|Grant Number:||1R03CA084551-01 Interpret this number|
|Primary Investigator:||Rosenberg, Carol|
|Organization:||Boston University Medical Campus|
|Project Title:||Genetic Profile of Breast Cancer in Women Exposed in Ute|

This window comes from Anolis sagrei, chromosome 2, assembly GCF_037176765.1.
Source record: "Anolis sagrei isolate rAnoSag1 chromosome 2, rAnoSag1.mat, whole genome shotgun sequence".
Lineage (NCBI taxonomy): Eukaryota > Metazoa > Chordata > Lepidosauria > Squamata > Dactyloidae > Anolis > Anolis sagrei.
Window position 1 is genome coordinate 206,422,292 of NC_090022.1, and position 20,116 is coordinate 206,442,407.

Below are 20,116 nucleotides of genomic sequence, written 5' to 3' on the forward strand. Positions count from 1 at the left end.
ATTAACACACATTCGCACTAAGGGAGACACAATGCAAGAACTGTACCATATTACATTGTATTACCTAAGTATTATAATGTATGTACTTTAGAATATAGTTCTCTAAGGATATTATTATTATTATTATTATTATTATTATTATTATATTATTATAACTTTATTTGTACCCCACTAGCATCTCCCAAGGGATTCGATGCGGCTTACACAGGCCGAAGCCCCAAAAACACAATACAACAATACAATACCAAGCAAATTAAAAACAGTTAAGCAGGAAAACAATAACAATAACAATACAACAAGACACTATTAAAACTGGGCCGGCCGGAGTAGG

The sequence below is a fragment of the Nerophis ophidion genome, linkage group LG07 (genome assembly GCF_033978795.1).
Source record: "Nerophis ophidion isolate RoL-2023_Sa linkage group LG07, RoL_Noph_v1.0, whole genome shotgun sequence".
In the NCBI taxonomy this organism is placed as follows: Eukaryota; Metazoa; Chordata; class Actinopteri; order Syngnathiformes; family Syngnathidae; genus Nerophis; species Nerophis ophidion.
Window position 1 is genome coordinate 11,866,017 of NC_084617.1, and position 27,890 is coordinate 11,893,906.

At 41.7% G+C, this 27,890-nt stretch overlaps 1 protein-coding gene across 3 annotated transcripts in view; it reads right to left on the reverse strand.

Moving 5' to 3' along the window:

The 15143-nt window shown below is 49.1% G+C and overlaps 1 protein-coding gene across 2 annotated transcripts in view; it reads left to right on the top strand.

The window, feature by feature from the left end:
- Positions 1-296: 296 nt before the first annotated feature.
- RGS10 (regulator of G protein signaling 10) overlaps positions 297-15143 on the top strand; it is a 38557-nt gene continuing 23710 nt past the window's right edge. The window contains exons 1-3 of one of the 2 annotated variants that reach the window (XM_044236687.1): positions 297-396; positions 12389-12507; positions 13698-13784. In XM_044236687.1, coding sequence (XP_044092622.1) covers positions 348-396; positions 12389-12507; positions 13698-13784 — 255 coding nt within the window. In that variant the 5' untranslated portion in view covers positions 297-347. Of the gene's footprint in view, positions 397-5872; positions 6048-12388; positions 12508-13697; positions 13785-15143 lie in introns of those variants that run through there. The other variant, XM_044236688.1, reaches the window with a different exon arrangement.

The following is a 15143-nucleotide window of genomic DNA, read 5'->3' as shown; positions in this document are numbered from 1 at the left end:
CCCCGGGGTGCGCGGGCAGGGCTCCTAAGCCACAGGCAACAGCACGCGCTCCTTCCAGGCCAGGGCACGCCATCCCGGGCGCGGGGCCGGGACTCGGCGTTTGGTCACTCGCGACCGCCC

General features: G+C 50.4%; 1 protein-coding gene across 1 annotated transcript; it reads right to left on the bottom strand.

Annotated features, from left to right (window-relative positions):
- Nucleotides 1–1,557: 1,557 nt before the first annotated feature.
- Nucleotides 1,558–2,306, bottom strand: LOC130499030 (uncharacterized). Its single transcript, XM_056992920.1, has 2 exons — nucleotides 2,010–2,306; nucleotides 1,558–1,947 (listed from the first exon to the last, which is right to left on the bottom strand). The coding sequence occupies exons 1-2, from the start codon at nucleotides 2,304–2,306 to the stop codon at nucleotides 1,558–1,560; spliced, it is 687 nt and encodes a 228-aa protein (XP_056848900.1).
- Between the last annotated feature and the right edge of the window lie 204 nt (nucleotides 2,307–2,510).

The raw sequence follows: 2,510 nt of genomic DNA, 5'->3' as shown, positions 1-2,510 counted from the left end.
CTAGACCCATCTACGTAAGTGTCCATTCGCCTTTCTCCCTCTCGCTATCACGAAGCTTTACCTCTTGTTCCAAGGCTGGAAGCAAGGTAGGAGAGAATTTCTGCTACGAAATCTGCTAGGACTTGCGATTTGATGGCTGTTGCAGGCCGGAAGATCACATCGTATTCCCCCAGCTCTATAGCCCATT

Breast cancer is caused by an interaction between genetic, environmental and hormonal factors. Estrogens have long been suspected to play a prominent role in breast carcinogenesis, although the nature and timing of the potentially damaging exposure is uncertain. One speculation is that prenatal exposure may contribute, based on the paradigmatic experience of several million individuals exposed in utero, from the 1940s to the 1960s, to the potent synthetic estrogen diethylstilbestrol (DES). Consequences of exposure to this carcinogen on the reproductive tract are multiple, including malignancies, phenotypic abnormalities and infertility. DES mechanism of action remains unknown, but there is evidence that it causes a variety of cellular toxicities, including particular types of genotoxicity, i.e., abnormalites of chromosome number (aneuploidy) and microsatellite DNA instability. To better understand the effects of prenatal DES exposure, the NCI established the Continuation of Follow-Up of DES Exposed Cohort Study to follow 4000 exposed, and 2000 matched, unexposed, women. Little is known about the effects of prenatal DES on other estrogen sensitive tissues, including the breast. Yet the average age of women in the cohort is 43 yrs, and i.e., the age when breast cancer incidence begins to rise rapidly. We are fortunate to have access to data and pathologic specimens related to breast disease in this unique cohort. Based on the data available regarding DES genotoxicity, we hypothesize that breast tumors in the exposed women, in contrast to breast tumors in unexposed women, will be characterized by increases in the particular genotoxicities DES has been shown to cause: i.e. microsatellite instability and the molecular counterpart of aneuploidy, loss of heterozygosity (LOH). To investigate this hypothesis, we will use a powerful system we have developed for examining small quantities of microdissected archival tissue samples to investigate the breast carcinomas of women in the cohort study. A profile or pattern(s) of abnormalities detected uniquely in the DES-exposed women's cancers may reveal particular loci, pathways or mechanisms, important not only to their malignancies, but to all estrogen-associated breast tumors.